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Showing 1-10 of 15 reviews(Verified Purchases). See all 16 reviews
on April 13, 2016
A solid, well-written insight into the personal and national security implications of the vulnerability of the internet and cyber systems. Engaging stories and data that illustrate the truly mind-boggling and sometimes chilling reality of our current cyber infrastructure and its lack of protection from cyberwarfare, piracy, etc. A good read that leaves you much more informed.
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on May 28, 2014
Very little information qualifies as Needed By Everyone, but Brenner's book falls into that category. Whether you read this version or America the Vulnerable, as it was previously published, if you are unfamiliar with the world of information security, cyber espionage, cyber crime, and intellectual property theft, you will likely be completely stunned. And when you are finished being stunned, you'll graduate to infuriated because you'll realize that both the private and public sectors have been aware of what is at stake for many years and have taken no actions of real consequence.

The book is written in an easy to read narrative prose, doesn't bog the reader down with technical jargon, and doesn't waste print. Every chapter is sharp, relevant, concise, and clear.

When Richard Clarke published Cyber War, widely considered essential reading on the subject, many called him an alarmist. Maybe, maybe not. Whichever, Clarke did himself no favors by not including any notes or bibliographic data, so everything he wrote has to be taken at face value. Brenner includes over 40 densely packed pages of references the reader can check.

This is an important book. The kind of changes Brenner proposes, many of which would unarguably be wise decisions, will require voter and shareholder action, because those in position to make the changes have so far proven themselves unwilling.
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on February 24, 2015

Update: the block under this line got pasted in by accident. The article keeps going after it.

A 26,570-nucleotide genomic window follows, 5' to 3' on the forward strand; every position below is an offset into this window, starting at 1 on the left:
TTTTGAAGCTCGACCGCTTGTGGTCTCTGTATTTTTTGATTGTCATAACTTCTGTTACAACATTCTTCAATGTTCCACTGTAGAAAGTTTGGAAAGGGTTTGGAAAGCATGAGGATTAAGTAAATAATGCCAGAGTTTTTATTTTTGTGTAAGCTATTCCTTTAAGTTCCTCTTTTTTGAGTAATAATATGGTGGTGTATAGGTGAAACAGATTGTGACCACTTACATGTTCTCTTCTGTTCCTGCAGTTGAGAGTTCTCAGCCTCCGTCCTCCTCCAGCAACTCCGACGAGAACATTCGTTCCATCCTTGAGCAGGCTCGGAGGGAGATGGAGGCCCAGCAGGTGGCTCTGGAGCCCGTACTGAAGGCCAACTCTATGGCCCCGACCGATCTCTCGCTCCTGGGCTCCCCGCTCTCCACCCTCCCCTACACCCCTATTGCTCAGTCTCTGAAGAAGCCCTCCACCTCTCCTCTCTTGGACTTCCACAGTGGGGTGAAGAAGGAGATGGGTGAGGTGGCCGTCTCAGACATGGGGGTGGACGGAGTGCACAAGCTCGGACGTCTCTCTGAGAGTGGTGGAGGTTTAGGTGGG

A chilling appraisal of the horrors of what's happening to us in cyberspace. The author is an expert and has aan exceptional background in the inner workings of the current faces of espionage that seriously (frighteningly) are attacking us. It's his sincere call for the government and our corporate "leaders" to get to work and accomplish effective policies to correct this evil. This book will enlighten you and hopefully motivate you to influence the influencers.
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on March 19, 2014
If you have read other books on this topic, you will find little news in this one. In particular, while I am surprised the author could be as candid as he was given his background, there is undoubtedly some information that he cannot discuss, a fact that he mentions. Throughout the book there is a steady drumbeat of his key themes, which does tend to get a bit old. All in all, however, his observations and recommendations are on the whole well thought out. Well worth the read.
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on January 5, 2014
Glass Houses is full of information and illustrative stories that help highlight the basic issues as well as provide some technical detail. While I presume that most experienced information assurance professionals are familiar with the nature and specific threats described herein, this book is good for those with no knowledge or those like me who had limited knowledge of the issues and that are looking to get a better understanding of them. The issues in the book are at the forefront of society today, and this is an excellent source for becoming a better informed citizen.